May 12 2016

Monterey Bay squid season basically a bust

open letter to the reporter:

Good morning Mike,

I read your article on Monterey’s squid season with interest.  It’s true that El Niño has rearranged the oceanscape for the short term, and the species that favor cooler water conditions, such as anchovy and squid, will return when El Niño conditions dissipate, as appears to be happening now.

The point that I disagree with is your characterization of the industry’s “dirty little secret”… shipping squid to Asia for processing and reimportation, and the assumption that “a 12,000-mile journey … leaves one giant carbon footprint.

I conducted a survey of our California squid processors a few years ago, and based on informal calculations, I found that about 30 percent of the catch is either processed here or exported for cleaning and returned here —  a processor might export 2 containers of frozen whole, and reimport 1 container of cleaned squid (the recovery rate is about 50% from whole squid to cleaned rings and tentacles). 

 

The fact that the bulk of CA squid is exported is due to their popularity in Asian and Mediterranean countries.  The bulk of the squid exported from CA is consumed overseas, but that still contributes great economic benefits to California’s fishing economy — in typical high production years years California squid leads the Golden State’s seafood exports in volume and represents close to half of total export value.

  

Many squid processors do process squid here at the request of their customers.  But it costs the customer about double to buy fresh frozen locally processed squid.   The issue is price:  If more customers would be willing to pay the extra cost for local processing, I’m sure our squid processors would be happy to comply.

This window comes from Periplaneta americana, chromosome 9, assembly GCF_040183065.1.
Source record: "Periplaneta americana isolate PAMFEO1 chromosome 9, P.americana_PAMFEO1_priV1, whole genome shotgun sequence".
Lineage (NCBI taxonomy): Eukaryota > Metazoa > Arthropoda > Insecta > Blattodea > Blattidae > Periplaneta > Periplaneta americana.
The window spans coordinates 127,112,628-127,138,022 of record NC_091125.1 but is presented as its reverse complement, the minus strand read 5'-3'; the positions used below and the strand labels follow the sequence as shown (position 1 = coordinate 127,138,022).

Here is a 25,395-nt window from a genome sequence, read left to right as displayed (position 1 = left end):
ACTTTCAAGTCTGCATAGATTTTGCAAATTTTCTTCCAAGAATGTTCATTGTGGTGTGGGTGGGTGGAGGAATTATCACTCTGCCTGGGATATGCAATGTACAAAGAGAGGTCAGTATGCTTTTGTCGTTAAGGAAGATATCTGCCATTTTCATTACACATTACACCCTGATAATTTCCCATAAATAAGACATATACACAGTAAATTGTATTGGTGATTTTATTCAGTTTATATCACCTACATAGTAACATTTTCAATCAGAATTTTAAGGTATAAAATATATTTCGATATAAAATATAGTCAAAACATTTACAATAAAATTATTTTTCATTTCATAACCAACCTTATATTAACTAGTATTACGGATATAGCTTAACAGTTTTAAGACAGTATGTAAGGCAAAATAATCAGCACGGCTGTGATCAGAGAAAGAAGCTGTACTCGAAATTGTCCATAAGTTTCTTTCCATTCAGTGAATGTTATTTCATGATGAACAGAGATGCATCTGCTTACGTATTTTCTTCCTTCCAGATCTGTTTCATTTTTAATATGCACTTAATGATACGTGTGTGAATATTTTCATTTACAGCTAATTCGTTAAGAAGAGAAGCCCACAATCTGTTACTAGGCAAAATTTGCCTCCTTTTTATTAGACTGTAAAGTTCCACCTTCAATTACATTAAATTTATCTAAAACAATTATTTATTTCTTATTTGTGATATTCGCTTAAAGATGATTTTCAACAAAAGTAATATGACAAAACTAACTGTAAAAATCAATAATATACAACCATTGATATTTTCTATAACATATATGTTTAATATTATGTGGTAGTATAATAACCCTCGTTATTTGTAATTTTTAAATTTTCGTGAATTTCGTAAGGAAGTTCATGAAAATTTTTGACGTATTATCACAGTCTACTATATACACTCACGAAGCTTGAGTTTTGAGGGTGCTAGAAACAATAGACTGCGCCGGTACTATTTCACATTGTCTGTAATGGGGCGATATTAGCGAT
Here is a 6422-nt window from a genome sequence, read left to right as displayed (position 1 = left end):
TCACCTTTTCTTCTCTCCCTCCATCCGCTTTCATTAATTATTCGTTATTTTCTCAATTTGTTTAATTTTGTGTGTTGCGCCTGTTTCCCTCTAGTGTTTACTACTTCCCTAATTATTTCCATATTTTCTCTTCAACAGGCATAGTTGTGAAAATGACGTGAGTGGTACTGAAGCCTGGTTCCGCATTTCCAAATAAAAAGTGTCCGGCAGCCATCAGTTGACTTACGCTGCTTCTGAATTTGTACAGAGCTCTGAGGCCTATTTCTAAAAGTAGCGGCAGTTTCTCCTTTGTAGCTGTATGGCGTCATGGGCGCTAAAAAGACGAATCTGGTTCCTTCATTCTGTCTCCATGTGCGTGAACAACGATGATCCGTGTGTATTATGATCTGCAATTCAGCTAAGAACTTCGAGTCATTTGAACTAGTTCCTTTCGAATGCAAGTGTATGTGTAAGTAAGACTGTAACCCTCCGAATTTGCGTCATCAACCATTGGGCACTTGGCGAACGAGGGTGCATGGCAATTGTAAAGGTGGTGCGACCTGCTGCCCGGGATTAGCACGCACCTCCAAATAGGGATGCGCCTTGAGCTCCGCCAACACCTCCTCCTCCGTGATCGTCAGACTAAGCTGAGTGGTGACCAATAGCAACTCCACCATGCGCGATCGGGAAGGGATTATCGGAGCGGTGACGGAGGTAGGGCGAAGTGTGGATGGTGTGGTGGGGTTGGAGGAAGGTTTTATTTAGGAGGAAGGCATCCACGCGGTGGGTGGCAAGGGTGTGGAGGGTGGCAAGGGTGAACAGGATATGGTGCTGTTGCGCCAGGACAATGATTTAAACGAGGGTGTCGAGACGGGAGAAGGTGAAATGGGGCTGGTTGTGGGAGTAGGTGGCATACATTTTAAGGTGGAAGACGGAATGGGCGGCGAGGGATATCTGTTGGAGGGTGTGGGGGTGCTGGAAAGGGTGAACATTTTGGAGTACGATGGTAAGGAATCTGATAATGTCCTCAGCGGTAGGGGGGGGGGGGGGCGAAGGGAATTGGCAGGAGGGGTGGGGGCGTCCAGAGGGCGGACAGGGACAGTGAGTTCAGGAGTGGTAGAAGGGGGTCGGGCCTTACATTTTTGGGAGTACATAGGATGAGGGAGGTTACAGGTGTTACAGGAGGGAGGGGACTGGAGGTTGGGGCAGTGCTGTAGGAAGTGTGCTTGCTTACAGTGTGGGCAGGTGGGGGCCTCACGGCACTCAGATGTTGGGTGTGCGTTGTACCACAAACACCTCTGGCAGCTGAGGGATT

On the issue of carbon footprint, I’m attaching a paper written by Dr. Richard Parrish, who examined the carbon footprint of a range of fisheries around the globe and found that CA’s wetfish / squid fleet among the “greenest” fisheries in the world.   The fact is that mode of transport is more important than miles in determining the CO2 footprint, and transport by ocean container ship ranks lowest among transportation methods.   Our CA squid/wetfish fleet can produce 2,000 pounds of protein for only 6 gallons of fuel.  That fact is worth noting.

 

Saving Seafood ran our op ed on California’s squid fishery some time back, responding to a Paul Greenberg article that appeared in the LA Times. Perhaps it’s time to run a similar piece in the Herald to set the record straight.

 

Thanks very much for your interest in our local squid fishery —  and thank you for considering these points.  I hope you’ll find this information helpful.


 

Monterey Fish Company president Sal Tringali looks over the fresh fish display at his store on Monterey Municipal Wharf No. 2 on Wednesday. Tringali oversees a five-boat fleet that provides local restaurants with most of their fresh seafood, including squid.

Monterey Fish Company president Sal Tringali looks over the fresh fish display at his store on Monterey Municipal Wharf No. 2 on Wednesday. Tringali oversees a five-boat fleet that provides local restaurants with most of their fresh seafood, including squid. Vern Fisher — Monterey Herald

Vern Fisher — Monterey Herald The fresh fish display at Monterey Fish Company on Wednesday.
Vern Fisher — Monterey Herald The fresh fish display at Monterey Fish Company on Wednesday.

 

Monterey >> If Monterey had a signature restaurant dish, cioppino and fried calamari would battle it out for the top spot. But the common ingredient in each is squid, those prehistoric looking cephalopods (scientific name loligo) that school in the cool, nutrient-rich waters of Monterey Bay.

In August a worldwide television audience tuned in for “Big Blue Live,” a BBC-PBS production that showcased our marine sanctuary teeming with sea life, from tiny shrimp to giant blue whales.

Then “the boy” arrived.